AbstractApproximately 75% of all breast cancers express the nuclear hormone receptor estrogen receptor α (ERα). However, the majority of mammary tumors from genetically engineered mouse models (GEMMs) are ERα-negative. To model ERα-positive breast cancer in mice, we exogenously introduced expression of mouse and human ERα in an existing GEMM of p53-deficient breast cancer. After initial ERα exp ression during mammary gland development, expression was reduced or lost in adult glands and p53-deficient mammary tumors. Chromatin immunoprecipitation (ChIP)-sequencing analysis of primary mouse...
Source: Journal of Mammary Gland Biology and Neoplasia - November 15, 2019 Category: Cancer & Oncology Source Type: research

Redirecting Normal and Cancer Stem Cells to a Mammary Epithelial Cell Fate
AbstractTissue microenvironments, also known as stem cell niches, influence not only resident cells but also cells in surrounding tissues. Physical and biochemical intercellular signals originating from resident stem cells or non-stem cells participate in the homeostasis of the tissue regulating cell proliferation, differentiation, wound healing, tissue remodeling, and tumorigenesis. In recent publications it has been demonstrated that the normal mouse mammary microenvironment can provide development and differentiation guidance to not only resident mammary cells but also cells of non-mammary origin including tumor-derived...
Source: Journal of Mammary Gland Biology and Neoplasia - November 15, 2019 Category: Cancer & Oncology Source Type: research

Electron Tomography Revels that Milk Lipids Originate from Endoplasmic Reticulum Domains with Novel Structural Features
AbstractLipid droplets (LD) are dynamically-regulated organelles that originate from the endoplasmic reticulum (ER), and function in the storage, trafficking and metabolism of neutral lipids. In mammary epithelial cells (MEC) of lactating animals, intact LD are secreted intact into milk to form milk lipids by a novel apocrine mechanism. The secretion of intact LD and the relatively large amounts of lipid secreted by lactating MEC increase demands on the cellular processes responsible for lipid synthesis and LD formation. As yet these processes are poorly defined due to limited understanding of LD-ER interactions. To overco...
Source: Journal of Mammary Gland Biology and Neoplasia - November 10, 2019 Category: Cancer & Oncology Source Type: research

The Milk Protein Alpha-Casein Suppresses Triple Negative Breast Cancer Stem Cell Activity Via STAT and HIF-1alpha Signalling Pathways in Breast Cancer Cells and Fibroblasts
We examined the effects of the milk protein alpha-casein over expression in the triple negative MDA-MB-231 breast cancer cell line. The effects of recombinant alpha-casein added exogenously to MDA-MB-231 breast cancer cells, and immortalised human fibroblasts were also investigated. We used transcriptional reporters to understand the signalling pathways downstream of alpha-casein in breast cancer cells and these fibroblasts that were activated by breast cancer cells. To extend our findings to the clinical setting, we analysed public gene expression datasets to further understand the relevance of these signalling pathways i...
Source: Journal of Mammary Gland Biology and Neoplasia - September 12, 2019 Category: Cancer & Oncology Source Type: research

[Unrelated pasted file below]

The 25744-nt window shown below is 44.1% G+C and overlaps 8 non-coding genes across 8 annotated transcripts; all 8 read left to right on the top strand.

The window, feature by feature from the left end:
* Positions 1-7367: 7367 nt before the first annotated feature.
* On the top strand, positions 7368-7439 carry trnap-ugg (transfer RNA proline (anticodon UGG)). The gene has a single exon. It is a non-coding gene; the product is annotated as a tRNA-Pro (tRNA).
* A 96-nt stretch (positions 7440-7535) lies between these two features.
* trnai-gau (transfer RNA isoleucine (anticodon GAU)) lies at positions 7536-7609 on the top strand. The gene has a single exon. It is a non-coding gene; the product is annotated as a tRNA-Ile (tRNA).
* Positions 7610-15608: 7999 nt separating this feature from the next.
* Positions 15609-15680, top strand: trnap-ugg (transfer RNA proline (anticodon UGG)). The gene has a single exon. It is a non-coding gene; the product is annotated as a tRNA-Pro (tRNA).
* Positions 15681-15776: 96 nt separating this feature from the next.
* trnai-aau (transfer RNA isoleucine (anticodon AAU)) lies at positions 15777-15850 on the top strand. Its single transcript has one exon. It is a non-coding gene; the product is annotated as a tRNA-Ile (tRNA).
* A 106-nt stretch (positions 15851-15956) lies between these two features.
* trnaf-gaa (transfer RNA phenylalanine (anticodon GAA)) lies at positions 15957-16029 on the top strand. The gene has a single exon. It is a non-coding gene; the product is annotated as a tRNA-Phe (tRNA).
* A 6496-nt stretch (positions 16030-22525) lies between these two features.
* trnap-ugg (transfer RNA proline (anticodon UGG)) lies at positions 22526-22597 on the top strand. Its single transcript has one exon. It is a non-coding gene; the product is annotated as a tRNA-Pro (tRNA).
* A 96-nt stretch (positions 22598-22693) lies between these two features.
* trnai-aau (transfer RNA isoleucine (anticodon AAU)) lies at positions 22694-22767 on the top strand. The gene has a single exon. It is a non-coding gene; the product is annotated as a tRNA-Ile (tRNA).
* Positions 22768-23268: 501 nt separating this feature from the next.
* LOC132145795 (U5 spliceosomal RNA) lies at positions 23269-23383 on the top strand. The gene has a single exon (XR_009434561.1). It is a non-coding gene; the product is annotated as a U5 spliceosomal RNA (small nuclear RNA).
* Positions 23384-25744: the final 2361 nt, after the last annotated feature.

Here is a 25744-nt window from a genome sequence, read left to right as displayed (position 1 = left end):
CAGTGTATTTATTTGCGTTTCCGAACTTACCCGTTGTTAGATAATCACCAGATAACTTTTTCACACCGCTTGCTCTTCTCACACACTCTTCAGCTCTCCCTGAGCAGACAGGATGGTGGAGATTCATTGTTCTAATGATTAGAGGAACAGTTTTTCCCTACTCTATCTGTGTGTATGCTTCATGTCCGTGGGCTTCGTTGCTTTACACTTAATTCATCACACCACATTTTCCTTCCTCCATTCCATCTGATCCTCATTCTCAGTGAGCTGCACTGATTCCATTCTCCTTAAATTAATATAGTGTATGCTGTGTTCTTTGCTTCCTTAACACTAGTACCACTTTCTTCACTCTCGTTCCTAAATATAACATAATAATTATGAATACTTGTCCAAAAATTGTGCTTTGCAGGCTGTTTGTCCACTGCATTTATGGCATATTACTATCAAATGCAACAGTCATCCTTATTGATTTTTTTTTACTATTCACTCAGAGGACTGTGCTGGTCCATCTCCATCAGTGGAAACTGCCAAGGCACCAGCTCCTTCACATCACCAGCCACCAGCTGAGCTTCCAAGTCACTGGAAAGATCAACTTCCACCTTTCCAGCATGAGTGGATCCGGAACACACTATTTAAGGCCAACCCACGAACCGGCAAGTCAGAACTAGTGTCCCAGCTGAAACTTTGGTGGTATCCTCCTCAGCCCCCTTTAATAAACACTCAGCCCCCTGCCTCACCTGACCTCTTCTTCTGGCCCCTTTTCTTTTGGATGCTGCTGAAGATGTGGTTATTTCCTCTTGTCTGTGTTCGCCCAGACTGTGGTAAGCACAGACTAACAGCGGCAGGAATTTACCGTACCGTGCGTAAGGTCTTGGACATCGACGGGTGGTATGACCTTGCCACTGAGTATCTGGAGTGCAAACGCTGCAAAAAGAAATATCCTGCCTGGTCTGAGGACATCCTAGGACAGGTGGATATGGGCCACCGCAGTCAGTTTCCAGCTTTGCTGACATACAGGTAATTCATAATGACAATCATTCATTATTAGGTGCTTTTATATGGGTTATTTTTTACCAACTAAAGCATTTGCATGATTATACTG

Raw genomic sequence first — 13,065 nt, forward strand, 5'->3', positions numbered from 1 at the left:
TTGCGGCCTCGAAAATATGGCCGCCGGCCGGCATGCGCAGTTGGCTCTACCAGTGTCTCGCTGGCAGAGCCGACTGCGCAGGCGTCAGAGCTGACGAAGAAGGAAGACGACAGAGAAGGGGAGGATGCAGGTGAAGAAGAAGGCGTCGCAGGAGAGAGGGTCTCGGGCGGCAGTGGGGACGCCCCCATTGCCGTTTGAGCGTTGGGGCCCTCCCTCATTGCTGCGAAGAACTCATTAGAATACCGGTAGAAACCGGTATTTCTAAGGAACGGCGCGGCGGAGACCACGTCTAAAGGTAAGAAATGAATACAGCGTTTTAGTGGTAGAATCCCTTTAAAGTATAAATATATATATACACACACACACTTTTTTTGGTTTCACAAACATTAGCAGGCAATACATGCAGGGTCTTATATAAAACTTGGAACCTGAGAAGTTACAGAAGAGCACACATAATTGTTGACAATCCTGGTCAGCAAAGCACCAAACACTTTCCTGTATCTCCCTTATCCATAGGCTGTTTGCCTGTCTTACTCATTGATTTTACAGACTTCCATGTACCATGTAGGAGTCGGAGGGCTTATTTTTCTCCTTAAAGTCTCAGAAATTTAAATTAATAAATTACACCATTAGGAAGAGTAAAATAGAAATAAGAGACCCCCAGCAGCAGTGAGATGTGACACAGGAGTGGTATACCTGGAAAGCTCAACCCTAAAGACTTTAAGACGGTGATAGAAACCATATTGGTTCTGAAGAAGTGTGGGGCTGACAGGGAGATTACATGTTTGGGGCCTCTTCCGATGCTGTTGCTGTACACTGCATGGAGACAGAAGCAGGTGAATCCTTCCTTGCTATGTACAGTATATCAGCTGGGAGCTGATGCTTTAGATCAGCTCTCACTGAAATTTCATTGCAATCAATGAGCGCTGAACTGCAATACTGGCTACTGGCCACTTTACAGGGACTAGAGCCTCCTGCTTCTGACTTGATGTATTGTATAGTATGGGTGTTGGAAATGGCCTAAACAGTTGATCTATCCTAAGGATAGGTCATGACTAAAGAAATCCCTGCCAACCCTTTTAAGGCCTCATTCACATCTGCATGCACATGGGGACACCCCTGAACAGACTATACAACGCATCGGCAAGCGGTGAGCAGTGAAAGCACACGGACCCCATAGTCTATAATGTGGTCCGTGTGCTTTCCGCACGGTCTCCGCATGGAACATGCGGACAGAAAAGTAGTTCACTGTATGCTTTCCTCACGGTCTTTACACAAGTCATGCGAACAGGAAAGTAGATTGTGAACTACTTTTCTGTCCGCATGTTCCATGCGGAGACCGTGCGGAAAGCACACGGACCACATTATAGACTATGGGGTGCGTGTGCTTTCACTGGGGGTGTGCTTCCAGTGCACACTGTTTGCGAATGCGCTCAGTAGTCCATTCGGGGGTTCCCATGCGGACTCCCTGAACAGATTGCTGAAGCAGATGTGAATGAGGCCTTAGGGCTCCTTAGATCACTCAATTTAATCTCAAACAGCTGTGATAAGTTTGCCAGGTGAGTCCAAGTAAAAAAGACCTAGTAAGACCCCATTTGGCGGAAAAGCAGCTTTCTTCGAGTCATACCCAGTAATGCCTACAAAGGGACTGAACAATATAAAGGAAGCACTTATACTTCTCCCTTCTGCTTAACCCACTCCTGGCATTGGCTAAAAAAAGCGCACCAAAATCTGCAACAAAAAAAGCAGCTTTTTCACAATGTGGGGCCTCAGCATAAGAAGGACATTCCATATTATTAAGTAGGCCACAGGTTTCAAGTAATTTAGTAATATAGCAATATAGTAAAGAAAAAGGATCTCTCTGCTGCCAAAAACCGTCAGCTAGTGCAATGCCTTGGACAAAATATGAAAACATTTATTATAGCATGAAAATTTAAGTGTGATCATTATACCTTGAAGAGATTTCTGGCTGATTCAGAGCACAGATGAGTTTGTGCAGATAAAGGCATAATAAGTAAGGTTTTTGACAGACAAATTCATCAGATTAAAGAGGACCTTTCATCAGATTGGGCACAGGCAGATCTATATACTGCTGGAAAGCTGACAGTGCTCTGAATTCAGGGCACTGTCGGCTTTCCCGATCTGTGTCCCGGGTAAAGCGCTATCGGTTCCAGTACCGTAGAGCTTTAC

Remodeling of Murine Mammary Adipose Tissue during Pregnancy, Lactation, and Involution
AbstractWhite adipocytes in the mammary gland stroma comprise the majority of the mammary gland mass. White adipocytes regulate numerous hormonal and metabolic processes and exhibit compositional and phenotypic plasticity. This plasticity is exemplified by the ability of mammary adipocytes to regress during lactation, when mammary epithelial cells expand to establish sufficient milk-producing alveoli. Upon weaning, the process reverses through mammary involution, during which adipocytes extensively regenerate, and alveolar epithelial cells disappear through cell death, returning the mammary gland to the non-lactating state...
Source: Journal of Mammary Gland Biology and Neoplasia - September 12, 2019 Category: Cancer & Oncology Source Type: research

The Eleventh ENBDC Workshop: Advances in Technology Help to Unveil Mechanisms of Mammary Gland Development and Cancerogenesis
AbstractThe eleventh annual workshop of the European Network for Breast Development and Cancer,Methods in mammary gland biology and breast cancer, took place on the 16th to 18th of May 2019 in Weggis, Switzerland. The main topics of the meeting were high resolution genomics and proteomics for the study of mammary gland development and cancer, breast cancer signaling, tumor microenvironment, preclinical models of breast cancer, and tissue morphogenesis. Exciting novel findings in, or highly relevant to, mammary gland biology and breast cancer field were presented, with insights into the methods used to obtain them. Among ot...
Source: Journal of Mammary Gland Biology and Neoplasia - September 7, 2019 Category: Cancer & Oncology Source Type: research

How to Choose a Mouse Model of Breast Cancer, a Genomic Perspective
AbstractHuman breast cancer is a heterogeneous disease with numerous subtypes that have been defined through immunohistological, histological, and gene expression patterns. The diversity of breast cancer has made the study of its various underlying causes complex. To facilitate the examination of particular facets of breast cancer, mouse models have been generated, ranging from carcinogen induced models to genetically engineered mice. While mouse models have been generated to mimic the initiating event, including p53 loss, BRCA loss, or overexpression of HER2 / Neu / erbB2, other genomic events are often not well character...
Source: Journal of Mammary Gland Biology and Neoplasia - June 21, 2019 Category: Cancer & Oncology Source Type: research

GATA3 Truncating Mutations Promote Cistromic Re-Programming In Vitro, but Not Mammary Tumor Formation in Mice